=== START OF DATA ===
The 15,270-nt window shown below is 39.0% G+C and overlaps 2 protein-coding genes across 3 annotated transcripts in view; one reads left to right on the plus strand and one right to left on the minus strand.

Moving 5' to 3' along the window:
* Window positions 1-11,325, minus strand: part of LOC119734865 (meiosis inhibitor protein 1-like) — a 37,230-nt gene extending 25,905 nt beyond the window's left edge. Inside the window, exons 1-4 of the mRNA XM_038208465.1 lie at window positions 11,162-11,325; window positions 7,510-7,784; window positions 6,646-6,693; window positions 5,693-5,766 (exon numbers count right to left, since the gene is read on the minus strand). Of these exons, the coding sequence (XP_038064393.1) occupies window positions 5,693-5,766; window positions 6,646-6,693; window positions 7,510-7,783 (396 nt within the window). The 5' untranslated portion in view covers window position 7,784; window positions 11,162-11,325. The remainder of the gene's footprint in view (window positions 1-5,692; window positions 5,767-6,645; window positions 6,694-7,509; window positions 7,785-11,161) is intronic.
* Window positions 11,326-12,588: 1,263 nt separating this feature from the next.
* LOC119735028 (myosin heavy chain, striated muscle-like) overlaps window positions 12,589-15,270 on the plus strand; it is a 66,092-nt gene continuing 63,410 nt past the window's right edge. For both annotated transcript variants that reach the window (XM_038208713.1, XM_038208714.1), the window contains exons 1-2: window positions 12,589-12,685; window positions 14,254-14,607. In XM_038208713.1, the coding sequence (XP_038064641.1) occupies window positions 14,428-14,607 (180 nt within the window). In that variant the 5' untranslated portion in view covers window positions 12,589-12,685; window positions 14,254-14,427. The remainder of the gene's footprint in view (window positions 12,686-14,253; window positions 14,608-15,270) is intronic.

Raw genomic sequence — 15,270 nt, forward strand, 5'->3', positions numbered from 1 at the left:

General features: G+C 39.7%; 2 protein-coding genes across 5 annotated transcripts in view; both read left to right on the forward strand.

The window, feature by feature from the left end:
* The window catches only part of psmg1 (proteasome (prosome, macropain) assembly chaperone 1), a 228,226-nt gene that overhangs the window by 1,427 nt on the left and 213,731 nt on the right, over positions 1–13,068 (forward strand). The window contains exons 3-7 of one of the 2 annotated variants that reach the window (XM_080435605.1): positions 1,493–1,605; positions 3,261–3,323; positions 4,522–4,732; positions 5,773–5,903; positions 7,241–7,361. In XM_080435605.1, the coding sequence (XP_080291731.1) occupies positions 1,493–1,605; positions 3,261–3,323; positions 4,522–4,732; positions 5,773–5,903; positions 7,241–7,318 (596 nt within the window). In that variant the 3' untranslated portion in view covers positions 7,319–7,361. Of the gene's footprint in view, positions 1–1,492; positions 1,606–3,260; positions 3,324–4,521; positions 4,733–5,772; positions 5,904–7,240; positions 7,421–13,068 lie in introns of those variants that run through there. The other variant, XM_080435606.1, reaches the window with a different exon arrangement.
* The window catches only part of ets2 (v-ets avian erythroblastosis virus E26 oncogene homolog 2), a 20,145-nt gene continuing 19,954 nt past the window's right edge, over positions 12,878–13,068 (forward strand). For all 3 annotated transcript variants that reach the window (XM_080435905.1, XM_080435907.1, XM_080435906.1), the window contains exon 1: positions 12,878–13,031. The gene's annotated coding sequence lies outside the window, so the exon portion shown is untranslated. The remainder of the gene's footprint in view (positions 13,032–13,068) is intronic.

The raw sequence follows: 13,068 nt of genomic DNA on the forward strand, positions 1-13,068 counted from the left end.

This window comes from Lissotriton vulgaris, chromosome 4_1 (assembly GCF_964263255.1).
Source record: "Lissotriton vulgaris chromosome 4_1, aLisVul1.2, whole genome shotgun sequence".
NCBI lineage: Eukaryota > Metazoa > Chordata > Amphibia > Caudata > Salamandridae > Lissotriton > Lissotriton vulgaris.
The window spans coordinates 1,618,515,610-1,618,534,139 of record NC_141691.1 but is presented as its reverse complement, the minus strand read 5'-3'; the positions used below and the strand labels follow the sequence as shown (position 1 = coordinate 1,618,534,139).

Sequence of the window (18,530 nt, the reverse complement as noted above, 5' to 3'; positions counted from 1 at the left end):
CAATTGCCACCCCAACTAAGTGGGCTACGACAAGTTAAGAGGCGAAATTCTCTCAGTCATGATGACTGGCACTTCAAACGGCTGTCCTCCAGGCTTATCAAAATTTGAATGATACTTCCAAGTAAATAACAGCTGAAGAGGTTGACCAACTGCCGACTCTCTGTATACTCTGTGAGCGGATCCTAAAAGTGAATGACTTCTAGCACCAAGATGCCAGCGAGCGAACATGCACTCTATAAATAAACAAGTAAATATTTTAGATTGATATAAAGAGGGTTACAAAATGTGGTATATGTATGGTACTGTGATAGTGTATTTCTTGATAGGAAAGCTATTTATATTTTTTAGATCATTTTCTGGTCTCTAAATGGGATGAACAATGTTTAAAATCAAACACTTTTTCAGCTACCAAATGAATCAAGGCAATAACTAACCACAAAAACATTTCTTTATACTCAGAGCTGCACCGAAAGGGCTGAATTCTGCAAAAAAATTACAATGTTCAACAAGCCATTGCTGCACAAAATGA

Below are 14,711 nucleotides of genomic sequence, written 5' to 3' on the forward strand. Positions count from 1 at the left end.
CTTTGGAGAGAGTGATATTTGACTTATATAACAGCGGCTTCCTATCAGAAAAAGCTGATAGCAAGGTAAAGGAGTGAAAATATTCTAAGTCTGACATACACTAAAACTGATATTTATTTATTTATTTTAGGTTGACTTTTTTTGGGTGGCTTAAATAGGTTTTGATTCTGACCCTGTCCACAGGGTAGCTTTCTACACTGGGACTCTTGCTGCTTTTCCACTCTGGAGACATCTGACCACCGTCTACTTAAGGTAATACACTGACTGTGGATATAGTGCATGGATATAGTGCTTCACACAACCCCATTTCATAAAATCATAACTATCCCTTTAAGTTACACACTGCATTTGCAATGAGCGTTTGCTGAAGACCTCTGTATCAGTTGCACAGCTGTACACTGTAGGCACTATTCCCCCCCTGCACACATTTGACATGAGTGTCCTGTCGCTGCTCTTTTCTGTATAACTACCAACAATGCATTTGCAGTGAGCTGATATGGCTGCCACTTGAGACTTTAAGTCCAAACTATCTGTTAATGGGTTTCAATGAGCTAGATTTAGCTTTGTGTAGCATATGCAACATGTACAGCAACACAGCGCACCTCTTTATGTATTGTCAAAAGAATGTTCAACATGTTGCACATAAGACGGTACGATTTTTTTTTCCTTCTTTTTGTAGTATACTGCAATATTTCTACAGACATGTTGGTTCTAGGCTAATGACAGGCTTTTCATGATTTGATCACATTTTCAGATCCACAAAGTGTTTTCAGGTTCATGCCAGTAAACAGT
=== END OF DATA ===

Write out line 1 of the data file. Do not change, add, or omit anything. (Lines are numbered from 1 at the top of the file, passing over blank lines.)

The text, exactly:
The 15,270-nt window shown below is 39.0% G+C and overlaps 2 protein-coding genes across 3 annotated transcripts in view; one reads left to right on the plus strand and one right to left on the minus strand.